By Madeline Harvey

That night, I didn’t get out of the diner until after one. The clean up took longer than anticipated. My feet were killing me. But when I stepped out into the warm night, I smelled trouble. Not literally. The air was tense and I couldn’t shake this feeling that something wasn’t right. Jocelyn dropped me off at the end of my street. I walked the dusty road in my bare feet, marveling over how hot the pavement was considering it was the beginning of October. It was these quiet moments when I didn’t despise where I lived.

Rector, or what I fondly called Rectal, was a small shit heap town located in the good Old South. Arkansas was riddled with towns just like it and nothing set it apart except it was where I lived with my Daddy and baby sister, Susannah. Much like the Old South itself, these small towns had a tendency to set their own rules. The citizens dealt with their problems in a more hush-hush kind of way, especially if the troublemakers came from a prominent, rich, white family.

The Boyd family, which I was proud member of, was neither prominent nor rich. Sure, we were white, but that wasn’t enough to appeal to the people of Clay County. Oh, no, our family constantly found ourselves knee deep in town politics and neighborhood bullshit. People didn’t like us, and it wasn’t just because our mama took off with a younger man when we were little girls. The town hated us for so many reasons, too many to really get into here, and trouble sort of followed us around.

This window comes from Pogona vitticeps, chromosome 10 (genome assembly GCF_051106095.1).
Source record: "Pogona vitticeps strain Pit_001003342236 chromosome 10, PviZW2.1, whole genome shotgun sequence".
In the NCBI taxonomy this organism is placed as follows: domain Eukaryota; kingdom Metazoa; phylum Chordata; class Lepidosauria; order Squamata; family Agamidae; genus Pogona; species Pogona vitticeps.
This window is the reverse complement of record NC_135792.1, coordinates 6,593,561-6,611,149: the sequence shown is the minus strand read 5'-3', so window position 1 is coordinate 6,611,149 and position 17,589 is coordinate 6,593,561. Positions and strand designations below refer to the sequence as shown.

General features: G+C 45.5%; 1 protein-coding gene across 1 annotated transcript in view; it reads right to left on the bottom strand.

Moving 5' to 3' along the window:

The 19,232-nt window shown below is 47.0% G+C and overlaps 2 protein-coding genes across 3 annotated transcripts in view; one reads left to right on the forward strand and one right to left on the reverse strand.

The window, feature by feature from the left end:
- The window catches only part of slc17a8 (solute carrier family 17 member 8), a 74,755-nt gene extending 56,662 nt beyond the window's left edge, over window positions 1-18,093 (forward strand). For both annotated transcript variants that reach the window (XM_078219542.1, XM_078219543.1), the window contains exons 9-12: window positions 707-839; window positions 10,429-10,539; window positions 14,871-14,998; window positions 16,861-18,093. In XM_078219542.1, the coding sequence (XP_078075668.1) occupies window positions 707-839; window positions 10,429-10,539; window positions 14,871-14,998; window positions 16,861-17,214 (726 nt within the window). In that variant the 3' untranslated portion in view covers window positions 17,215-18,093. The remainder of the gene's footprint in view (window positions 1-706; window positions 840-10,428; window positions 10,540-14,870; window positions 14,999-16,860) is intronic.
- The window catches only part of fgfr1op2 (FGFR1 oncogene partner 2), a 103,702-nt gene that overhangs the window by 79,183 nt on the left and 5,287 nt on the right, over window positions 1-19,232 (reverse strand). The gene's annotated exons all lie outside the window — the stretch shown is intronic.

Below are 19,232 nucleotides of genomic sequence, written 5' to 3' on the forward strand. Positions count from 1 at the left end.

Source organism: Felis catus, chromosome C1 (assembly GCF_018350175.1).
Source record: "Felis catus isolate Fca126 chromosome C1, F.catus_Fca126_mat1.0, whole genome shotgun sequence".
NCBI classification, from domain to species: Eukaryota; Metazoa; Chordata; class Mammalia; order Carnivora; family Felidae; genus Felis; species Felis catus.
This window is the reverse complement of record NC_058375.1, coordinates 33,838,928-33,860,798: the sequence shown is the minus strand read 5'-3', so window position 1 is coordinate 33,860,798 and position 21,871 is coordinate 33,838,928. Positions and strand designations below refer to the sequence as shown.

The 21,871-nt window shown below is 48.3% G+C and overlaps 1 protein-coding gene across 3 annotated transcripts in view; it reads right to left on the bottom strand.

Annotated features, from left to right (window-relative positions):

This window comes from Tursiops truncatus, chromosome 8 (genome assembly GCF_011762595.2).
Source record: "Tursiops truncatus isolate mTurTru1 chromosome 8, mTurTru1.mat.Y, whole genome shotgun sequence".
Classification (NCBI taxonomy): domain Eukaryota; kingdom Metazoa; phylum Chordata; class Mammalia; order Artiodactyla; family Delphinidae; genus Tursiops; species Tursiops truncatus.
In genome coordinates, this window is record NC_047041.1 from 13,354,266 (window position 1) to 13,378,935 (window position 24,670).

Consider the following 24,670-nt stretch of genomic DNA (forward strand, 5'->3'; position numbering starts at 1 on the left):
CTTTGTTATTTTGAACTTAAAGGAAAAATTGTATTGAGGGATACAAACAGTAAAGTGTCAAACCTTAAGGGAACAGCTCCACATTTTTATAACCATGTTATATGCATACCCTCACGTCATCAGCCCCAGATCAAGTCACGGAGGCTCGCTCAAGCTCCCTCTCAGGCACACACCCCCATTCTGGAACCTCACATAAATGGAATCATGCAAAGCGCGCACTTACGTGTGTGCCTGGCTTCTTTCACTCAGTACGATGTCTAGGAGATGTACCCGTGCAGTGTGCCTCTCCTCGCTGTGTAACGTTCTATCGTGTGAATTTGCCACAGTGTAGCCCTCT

That’s why I wasn’t surprised over the uneasy feeling creeping over me. And when I saw our house, I paused. The porch light was on, the front door stood open, only the screen door barring the unwanted from getting in.

My gut flipped.

Daddy worked late most every night, hauling loads into Tennessee and Oklahoma, and I sent Susie out earlier in the day with her friend Beth. They were going to drink apple wine and play board games. At seventeen, Susannah was one year my junior, but tough as nails with her head screwed on tight.

Daddy raised his girls right. We took shit from no one, always swinging first and asking questions after. It was the way things had to be—especially in Rector, where the boys often got handsy, even without your encouragement. I’d found out the hard way.

Call it instinct or premonition or any of that other bullshit, but plain and simple, I knew my sister was in trouble.


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